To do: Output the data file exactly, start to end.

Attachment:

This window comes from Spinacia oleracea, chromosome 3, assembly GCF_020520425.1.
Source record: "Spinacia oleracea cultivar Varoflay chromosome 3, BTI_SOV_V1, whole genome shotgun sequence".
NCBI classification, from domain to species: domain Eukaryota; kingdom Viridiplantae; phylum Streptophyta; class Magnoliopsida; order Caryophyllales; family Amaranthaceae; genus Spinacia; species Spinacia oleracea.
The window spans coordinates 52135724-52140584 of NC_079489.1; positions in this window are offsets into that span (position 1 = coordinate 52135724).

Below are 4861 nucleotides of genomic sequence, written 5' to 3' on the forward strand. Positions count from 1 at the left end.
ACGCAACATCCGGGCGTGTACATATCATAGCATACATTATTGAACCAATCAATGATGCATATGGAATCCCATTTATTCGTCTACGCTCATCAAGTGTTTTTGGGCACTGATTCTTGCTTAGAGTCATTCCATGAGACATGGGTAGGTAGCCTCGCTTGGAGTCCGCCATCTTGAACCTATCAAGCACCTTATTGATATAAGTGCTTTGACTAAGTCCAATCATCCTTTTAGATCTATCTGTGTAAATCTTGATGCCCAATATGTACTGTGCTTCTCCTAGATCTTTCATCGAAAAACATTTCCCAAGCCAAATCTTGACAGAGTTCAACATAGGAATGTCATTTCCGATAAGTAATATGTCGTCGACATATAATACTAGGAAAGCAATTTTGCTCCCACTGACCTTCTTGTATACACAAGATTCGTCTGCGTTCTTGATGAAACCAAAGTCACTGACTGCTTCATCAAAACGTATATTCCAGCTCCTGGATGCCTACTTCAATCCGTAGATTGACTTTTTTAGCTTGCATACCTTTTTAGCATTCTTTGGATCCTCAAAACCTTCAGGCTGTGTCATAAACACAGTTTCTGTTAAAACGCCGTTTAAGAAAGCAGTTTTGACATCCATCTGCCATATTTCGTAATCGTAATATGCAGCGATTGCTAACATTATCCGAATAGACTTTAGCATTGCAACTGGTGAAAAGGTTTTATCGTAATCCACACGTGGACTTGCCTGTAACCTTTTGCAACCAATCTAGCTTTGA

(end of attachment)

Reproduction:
This window comes from Spinacia oleracea, chromosome 3, assembly GCF_020520425.1.
Source record: "Spinacia oleracea cultivar Varoflay chromosome 3, BTI_SOV_V1, whole genome shotgun sequence".
NCBI classification, from domain to species: domain Eukaryota; kingdom Viridiplantae; phylum Streptophyta; class Magnoliopsida; order Caryophyllales; family Amaranthaceae; genus Spinacia; species Spinacia oleracea.
The window spans coordinates 52135724-52140584 of NC_079489.1; positions in this window are offsets into that span (position 1 = coordinate 52135724).

Below are 4861 nucleotides of genomic sequence, written 5' to 3' on the forward strand. Positions count from 1 at the left end.
ACGCAACATCCGGGCGTGTACATATCATAGCATACATTATTGAACCAATCAATGATGCATATGGAATCCCATTTATTCGTCTACGCTCATCAAGTGTTTTTGGGCACTGATTCTTGCTTAGAGTCATTCCATGAGACATGGGTAGGTAGCCTCGCTTGGAGTCCGCCATCTTGAACCTATCAAGCACCTTATTGATATAAGTGCTTTGACTAAGTCCAATCATCCTTTTAGATCTATCTGTGTAAATCTTGATGCCCAATATGTACTGTGCTTCTCCTAGATCTTTCATCGAAAAACATTTCCCAAGCCAAATCTTGACAGAGTTCAACATAGGAATGTCATTTCCGATAAGTAATATGTCGTCGACATATAATACTAGGAAAGCAATTTTGCTCCCACTGACCTTCTTGTATACACAAGATTCGTCTGCGTTCTTGATGAAACCAAAGTCACTGACTGCTTCATCAAAACGTATATTCCAGCTCCTGGATGCCTACTTCAATCCGTAGATTGACTTTTTTAGCTTGCATACCTTTTTAGCATTCTTTGGATCCTCAAAACCTTCAGGCTGTGTCATAAACACAGTTTCTGTTAAAACGCCGTTTAAGAAAGCAGTTTTGACATCCATCTGCCATATTTCGTAATCGTAATATGCAGCGATTGCTAACATTATCCGAATAGACTTTAGCATTGCAACTGGTGAAAAGGTTTTATCGTAATCCACACGTGGACTTGCCTGTAACCTTTTGCAACCAATCTAGCTTTGA